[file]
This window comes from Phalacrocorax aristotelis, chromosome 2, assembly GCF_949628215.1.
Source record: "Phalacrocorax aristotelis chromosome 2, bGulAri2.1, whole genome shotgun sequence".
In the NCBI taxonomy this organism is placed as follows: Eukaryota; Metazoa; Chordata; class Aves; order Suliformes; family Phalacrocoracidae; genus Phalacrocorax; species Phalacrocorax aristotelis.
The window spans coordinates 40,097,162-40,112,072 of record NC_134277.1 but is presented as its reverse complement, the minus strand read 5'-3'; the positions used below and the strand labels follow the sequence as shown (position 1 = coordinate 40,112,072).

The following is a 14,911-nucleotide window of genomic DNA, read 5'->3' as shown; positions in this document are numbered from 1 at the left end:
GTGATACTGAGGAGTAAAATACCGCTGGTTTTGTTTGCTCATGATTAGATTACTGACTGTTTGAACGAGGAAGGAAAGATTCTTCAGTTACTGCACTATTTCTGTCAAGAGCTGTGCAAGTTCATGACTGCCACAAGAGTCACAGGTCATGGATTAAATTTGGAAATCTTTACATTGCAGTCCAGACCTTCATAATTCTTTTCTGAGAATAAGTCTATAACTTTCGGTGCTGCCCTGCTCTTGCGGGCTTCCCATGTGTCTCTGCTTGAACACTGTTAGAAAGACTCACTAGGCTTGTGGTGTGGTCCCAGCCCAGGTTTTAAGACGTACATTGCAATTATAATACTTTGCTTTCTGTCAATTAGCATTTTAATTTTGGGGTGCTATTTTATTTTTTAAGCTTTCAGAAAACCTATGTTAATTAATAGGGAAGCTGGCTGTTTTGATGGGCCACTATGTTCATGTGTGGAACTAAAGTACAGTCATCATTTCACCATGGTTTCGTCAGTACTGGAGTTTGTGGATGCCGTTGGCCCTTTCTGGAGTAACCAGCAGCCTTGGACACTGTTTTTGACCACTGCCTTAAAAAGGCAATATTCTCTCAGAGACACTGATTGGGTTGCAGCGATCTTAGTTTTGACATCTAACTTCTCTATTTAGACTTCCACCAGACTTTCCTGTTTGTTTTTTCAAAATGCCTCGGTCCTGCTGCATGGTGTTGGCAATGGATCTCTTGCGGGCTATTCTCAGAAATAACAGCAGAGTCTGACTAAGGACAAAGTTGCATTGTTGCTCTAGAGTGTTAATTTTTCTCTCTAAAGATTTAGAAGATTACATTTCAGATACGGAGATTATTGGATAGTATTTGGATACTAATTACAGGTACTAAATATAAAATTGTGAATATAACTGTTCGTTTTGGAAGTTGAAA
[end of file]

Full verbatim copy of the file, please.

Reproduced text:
This window comes from Phalacrocorax aristotelis, chromosome 2, assembly GCF_949628215.1.
Source record: "Phalacrocorax aristotelis chromosome 2, bGulAri2.1, whole genome shotgun sequence".
In the NCBI taxonomy this organism is placed as follows: Eukaryota; Metazoa; Chordata; class Aves; order Suliformes; family Phalacrocoracidae; genus Phalacrocorax; species Phalacrocorax aristotelis.
The window spans coordinates 40,097,162-40,112,072 of record NC_134277.1 but is presented as its reverse complement, the minus strand read 5'-3'; the positions used below and the strand labels follow the sequence as shown (position 1 = coordinate 40,112,072).

The following is a 14,911-nucleotide window of genomic DNA, read 5'->3' as shown; positions in this document are numbered from 1 at the left end:
GTGATACTGAGGAGTAAAATACCGCTGGTTTTGTTTGCTCATGATTAGATTACTGACTGTTTGAACGAGGAAGGAAAGATTCTTCAGTTACTGCACTATTTCTGTCAAGAGCTGTGCAAGTTCATGACTGCCACAAGAGTCACAGGTCATGGATTAAATTTGGAAATCTTTACATTGCAGTCCAGACCTTCATAATTCTTTTCTGAGAATAAGTCTATAACTTTCGGTGCTGCCCTGCTCTTGCGGGCTTCCCATGTGTCTCTGCTTGAACACTGTTAGAAAGACTCACTAGGCTTGTGGTGTGGTCCCAGCCCAGGTTTTAAGACGTACATTGCAATTATAATACTTTGCTTTCTGTCAATTAGCATTTTAATTTTGGGGTGCTATTTTATTTTTTAAGCTTTCAGAAAACCTATGTTAATTAATAGGGAAGCTGGCTGTTTTGATGGGCCACTATGTTCATGTGTGGAACTAAAGTACAGTCATCATTTCACCATGGTTTCGTCAGTACTGGAGTTTGTGGATGCCGTTGGCCCTTTCTGGAGTAACCAGCAGCCTTGGACACTGTTTTTGACCACTGCCTTAAAAAGGCAATATTCTCTCAGAGACACTGATTGGGTTGCAGCGATCTTAGTTTTGACATCTAACTTCTCTATTTAGACTTCCACCAGACTTTCCTGTTTGTTTTTTCAAAATGCCTCGGTCCTGCTGCATGGTGTTGGCAATGGATCTCTTGCGGGCTATTCTCAGAAATAACAGCAGAGTCTGACTAAGGACAAAGTTGCATTGTTGCTCTAGAGTGTTAATTTTTCTCTCTAAAGATTTAGAAGATTACATTTCAGATACGGAGATTATTGGATAGTATTTGGATACTAATTACAGGTACTAAATATAAAATTGTGAATATAACTGTTCGTTTTGGAAGTTGAAA